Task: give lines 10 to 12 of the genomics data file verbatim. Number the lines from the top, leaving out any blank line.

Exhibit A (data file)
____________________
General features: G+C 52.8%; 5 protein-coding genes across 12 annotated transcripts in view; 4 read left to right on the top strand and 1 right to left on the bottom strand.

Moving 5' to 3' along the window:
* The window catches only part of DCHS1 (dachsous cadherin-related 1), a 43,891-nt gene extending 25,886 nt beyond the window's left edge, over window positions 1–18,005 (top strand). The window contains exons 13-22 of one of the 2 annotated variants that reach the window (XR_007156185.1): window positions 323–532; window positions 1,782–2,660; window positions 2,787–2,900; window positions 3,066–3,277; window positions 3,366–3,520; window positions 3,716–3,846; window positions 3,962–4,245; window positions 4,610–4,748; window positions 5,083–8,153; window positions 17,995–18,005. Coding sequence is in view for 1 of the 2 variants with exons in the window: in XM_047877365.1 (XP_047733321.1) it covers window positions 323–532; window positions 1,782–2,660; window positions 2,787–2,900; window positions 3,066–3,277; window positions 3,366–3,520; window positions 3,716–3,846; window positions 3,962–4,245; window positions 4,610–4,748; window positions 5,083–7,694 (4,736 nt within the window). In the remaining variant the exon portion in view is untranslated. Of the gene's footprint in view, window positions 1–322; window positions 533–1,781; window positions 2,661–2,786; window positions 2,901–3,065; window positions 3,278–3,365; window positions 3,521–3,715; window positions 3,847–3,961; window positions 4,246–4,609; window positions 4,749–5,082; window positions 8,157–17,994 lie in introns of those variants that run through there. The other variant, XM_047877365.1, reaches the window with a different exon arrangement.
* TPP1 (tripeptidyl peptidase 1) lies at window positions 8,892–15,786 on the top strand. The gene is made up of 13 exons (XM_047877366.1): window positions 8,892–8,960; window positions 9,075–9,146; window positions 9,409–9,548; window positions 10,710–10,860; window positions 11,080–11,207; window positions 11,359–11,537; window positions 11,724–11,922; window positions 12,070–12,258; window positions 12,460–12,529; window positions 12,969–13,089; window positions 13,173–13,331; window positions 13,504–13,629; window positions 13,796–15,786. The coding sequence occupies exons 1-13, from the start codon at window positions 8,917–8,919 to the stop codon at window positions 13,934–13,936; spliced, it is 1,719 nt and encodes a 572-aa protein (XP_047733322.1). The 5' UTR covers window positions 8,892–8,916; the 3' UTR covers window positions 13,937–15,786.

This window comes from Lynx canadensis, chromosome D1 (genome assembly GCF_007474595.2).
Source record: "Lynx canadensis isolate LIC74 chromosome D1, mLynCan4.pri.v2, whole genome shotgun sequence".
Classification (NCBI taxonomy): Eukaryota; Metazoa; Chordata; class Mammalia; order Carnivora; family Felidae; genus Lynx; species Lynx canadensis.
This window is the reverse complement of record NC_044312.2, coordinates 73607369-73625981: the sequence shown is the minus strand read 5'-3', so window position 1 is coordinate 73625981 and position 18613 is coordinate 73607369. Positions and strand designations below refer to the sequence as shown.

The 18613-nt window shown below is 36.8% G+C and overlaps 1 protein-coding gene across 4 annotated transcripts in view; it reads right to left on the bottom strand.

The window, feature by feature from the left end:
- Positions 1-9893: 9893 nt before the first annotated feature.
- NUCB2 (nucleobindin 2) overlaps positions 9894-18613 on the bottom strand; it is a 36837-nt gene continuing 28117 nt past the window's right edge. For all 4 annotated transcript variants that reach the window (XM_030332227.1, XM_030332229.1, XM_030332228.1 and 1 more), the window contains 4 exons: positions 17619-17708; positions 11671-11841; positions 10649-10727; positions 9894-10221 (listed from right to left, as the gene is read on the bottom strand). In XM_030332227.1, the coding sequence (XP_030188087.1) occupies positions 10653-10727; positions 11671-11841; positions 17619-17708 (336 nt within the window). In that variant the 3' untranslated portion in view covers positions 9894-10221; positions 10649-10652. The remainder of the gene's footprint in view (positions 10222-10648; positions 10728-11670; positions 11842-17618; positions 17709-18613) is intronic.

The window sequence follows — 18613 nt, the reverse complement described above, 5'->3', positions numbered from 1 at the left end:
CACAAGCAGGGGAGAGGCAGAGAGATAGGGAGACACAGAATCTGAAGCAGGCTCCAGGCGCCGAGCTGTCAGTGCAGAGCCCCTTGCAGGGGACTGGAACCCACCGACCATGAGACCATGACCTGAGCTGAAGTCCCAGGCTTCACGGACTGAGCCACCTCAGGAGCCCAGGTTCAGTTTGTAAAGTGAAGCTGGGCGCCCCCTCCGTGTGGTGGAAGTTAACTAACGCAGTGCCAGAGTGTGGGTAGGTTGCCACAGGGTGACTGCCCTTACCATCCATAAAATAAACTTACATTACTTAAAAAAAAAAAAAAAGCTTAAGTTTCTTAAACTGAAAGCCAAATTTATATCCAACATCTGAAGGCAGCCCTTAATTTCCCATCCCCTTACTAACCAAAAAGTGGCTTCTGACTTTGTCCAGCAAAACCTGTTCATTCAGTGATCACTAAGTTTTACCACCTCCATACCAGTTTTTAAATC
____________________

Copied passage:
The window, feature by feature from the left end:
- Positions 1-9893: 9893 nt before the first annotated feature.
- NUCB2 (nucleobindin 2) overlaps positions 9894-18613 on the bottom strand; it is a 36837-nt gene continuing 28117 nt past the window's right edge. For all 4 annotated transcript variants that reach the window (XM_030332227.1, XM_030332229.1, XM_030332228.1 and 1 more), the window contains 4 exons: positions 17619-17708; positions 11671-11841; positions 10649-10727; positions 9894-10221 (listed from right to left, as the gene is read on the bottom strand). In XM_030332227.1, the coding sequence (XP_030188087.1) occupies positions 10653-10727; positions 11671-11841; positions 17619-17708 (336 nt within the window). In that variant the 3' untranslated portion in view covers positions 9894-10221; positions 10649-10652. The remainder of the gene's footprint in view (positions 10222-10648; positions 10728-11670; positions 11842-17618; positions 17709-18613) is intronic.